The company told gaming-updates that Joko, an electric bike service launched in New York last April to compete with Citi Bike, is shifting its business away from consumer rides. The move comes after the city sued Joko for using bike rentals without prior approval from the New York City Department of Transportation.
With the lawsuit still pending, Joko has decided to distance himself from the wrath of the DOT, which strongly supports Lyft-owned Citi Bike as New York’s exclusive bike-share provider. The company now says 100% of its customers are either gig economy workers who rent their cars at daily or weekly rates, or corporate customers who book a dedicated fleet with Joko.
Co-founder Jonathan Cohen said, “We were on day one, we just raised a ton of money and we were all excited to start with the vision we had and Cities and Lyft came to us and tried to make it happen. Vanity told Kipa. (Both co-founders are named Jonathan Cohen, but one is from New York and the other is from London, so from now on we’ll differentiate them based on their geographic location.)
“We tried to make the world more efficient, enjoyable and sustainable, but looking back was a huge blessing. Since then we have increased our revenue 20 times and we have five active large companies that we work with and it is growing very fast.”
Joko did not elaborate on the basis of revenue growth, saying instead that the company has grown 20 times “from the moment when it became very difficult with the city, and from the moment we started focusing on the distribution sector and decided to relocate.”
Joko is now doubling supplies and has expanded to Chicago. The company now has a total of 2,000 bikes and 50 stations between the two cities and plans to expand to Boston, Washington, D.C., and Miami over the next three months, New York-based Cohen said, adding that Joko will add thousands. Passengers daily between New York and Chicago.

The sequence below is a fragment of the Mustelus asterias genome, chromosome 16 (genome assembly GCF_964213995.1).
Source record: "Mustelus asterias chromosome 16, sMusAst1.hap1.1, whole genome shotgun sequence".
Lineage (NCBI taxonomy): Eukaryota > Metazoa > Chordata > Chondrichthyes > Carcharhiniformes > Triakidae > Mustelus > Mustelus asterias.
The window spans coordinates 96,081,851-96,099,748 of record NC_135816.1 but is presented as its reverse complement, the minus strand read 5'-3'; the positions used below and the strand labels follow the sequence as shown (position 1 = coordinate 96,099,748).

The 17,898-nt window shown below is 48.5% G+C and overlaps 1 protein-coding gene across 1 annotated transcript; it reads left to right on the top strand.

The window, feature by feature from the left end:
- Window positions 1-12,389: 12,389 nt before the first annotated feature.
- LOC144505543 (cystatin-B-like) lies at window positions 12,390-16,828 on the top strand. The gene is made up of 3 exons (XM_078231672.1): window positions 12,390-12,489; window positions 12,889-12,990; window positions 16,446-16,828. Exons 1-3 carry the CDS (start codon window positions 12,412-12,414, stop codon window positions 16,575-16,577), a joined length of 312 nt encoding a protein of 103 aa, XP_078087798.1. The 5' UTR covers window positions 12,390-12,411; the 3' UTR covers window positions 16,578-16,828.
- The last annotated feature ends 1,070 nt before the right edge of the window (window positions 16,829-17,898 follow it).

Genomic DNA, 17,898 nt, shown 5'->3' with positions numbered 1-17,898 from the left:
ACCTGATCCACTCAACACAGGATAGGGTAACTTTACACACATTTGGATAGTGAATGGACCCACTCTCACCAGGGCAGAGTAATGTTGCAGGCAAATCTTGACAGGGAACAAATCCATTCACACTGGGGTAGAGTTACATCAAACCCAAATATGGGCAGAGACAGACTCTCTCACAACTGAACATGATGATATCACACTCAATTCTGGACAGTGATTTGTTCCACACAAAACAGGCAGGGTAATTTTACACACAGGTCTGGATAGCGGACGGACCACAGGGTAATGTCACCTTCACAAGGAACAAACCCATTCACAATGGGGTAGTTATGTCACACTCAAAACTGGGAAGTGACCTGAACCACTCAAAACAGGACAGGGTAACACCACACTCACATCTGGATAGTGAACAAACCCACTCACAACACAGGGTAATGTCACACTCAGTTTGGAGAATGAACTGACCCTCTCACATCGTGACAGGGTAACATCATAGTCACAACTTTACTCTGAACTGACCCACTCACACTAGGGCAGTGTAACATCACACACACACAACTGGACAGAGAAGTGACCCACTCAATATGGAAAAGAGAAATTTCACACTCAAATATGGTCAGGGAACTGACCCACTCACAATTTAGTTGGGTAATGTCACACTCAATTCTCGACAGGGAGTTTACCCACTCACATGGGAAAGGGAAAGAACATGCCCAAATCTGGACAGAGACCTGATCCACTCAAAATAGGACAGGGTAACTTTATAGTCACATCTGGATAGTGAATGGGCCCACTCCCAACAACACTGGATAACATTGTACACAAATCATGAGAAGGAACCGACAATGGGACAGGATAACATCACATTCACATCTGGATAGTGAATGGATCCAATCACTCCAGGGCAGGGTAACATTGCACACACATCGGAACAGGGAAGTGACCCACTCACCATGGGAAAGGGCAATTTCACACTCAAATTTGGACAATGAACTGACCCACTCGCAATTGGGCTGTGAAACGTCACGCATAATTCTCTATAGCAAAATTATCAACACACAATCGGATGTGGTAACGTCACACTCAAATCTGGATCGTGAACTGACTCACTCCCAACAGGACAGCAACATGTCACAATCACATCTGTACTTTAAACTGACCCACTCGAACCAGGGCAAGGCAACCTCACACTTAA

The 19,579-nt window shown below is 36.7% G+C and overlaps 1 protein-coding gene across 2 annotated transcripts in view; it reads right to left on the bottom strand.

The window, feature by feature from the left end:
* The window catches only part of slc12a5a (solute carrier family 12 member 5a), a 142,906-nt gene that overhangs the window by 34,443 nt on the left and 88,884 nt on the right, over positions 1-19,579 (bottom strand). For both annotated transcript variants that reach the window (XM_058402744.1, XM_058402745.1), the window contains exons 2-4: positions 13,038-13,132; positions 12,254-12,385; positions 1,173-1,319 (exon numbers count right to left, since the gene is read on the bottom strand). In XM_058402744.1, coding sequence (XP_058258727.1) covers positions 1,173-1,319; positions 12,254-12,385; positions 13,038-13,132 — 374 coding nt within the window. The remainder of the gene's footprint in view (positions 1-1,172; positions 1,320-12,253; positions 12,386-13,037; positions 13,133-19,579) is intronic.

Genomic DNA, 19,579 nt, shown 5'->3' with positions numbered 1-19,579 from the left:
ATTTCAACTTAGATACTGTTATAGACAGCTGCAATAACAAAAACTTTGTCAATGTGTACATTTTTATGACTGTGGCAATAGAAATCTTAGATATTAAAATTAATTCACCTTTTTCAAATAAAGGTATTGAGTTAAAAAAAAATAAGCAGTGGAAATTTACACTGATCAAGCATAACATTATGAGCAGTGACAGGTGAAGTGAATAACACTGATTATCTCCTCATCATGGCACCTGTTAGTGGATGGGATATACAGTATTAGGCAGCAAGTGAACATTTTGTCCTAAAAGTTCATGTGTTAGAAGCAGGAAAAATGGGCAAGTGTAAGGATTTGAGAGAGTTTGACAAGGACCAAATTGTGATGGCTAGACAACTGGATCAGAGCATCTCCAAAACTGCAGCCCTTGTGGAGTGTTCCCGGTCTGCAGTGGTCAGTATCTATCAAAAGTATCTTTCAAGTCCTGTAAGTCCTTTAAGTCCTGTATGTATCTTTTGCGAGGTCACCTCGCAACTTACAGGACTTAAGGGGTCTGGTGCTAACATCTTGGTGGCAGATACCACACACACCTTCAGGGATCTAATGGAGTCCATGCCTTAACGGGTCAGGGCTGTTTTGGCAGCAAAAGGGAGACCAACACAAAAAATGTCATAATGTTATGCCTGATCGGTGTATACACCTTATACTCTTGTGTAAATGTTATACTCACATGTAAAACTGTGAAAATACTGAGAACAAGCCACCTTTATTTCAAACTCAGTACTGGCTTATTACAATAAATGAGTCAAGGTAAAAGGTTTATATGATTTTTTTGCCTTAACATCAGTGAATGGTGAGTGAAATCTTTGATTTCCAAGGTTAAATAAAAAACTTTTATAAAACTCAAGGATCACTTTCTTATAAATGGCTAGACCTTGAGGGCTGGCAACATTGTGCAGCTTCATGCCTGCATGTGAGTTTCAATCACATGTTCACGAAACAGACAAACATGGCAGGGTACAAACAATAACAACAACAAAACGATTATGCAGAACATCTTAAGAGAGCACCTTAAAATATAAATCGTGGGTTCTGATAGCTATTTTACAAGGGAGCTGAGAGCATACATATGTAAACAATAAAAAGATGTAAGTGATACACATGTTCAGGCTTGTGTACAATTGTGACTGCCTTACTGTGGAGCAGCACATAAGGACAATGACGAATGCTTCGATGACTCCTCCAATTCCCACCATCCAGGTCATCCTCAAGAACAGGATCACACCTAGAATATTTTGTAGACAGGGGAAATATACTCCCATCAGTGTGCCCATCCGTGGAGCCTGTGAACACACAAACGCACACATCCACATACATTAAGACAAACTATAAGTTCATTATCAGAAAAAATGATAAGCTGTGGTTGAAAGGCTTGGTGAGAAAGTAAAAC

One of Joko’s corporate clients in New York is instant commerce startup Joker, which delivers groceries and goods from stores in 15 minutes and recently raised a $260 million Series B. According to Alex Grubman, Joker’s COO, Joker started supplying e-bikes to the Joker last fall at select warehouses.
“We rent a certain number of bikes from Joko, but I think what’s interesting about Joko’s business model is that they have docks in town so if we need extra bikes we have the flexibility so we can always scale.” , – he said. Grubman gaming-updates, adding that the partnership has expanded in recent months and that Joker will expand its Joko fleet.
“Joko has done a great job of standing out with the customer service it provides, the maintenance period that is part of the bike rental,” continued Grubman.
Joko’s biggest competitor in e-bike delivery is Jumo, an Australian company that just raised an $80 million Series B. Jumo makes its own e-bikes and offers them either as a weekly subscription for workers or as a fleet service, including fleet management software, to large businesses like Domino’s and DHL.
There are few differences between the companies other than their maturity and reach — Zumo was founded in 2017 and has since expanded to Canada, the US, Spain, France, and Germany. The Jumo model gives gig workers a weekly subscription to their e-bikes, ranging from $35/week for part-time couriers to $49/week for full-time couriers. Riders take the bikes home, charge them, and call Jumo if they need service or maintenance.
By comparison, renting a Jocko bike for six hours costs $15 a day or $49 a week. Gig employees always park Joko’s bikes at one of the startup’s charging stations.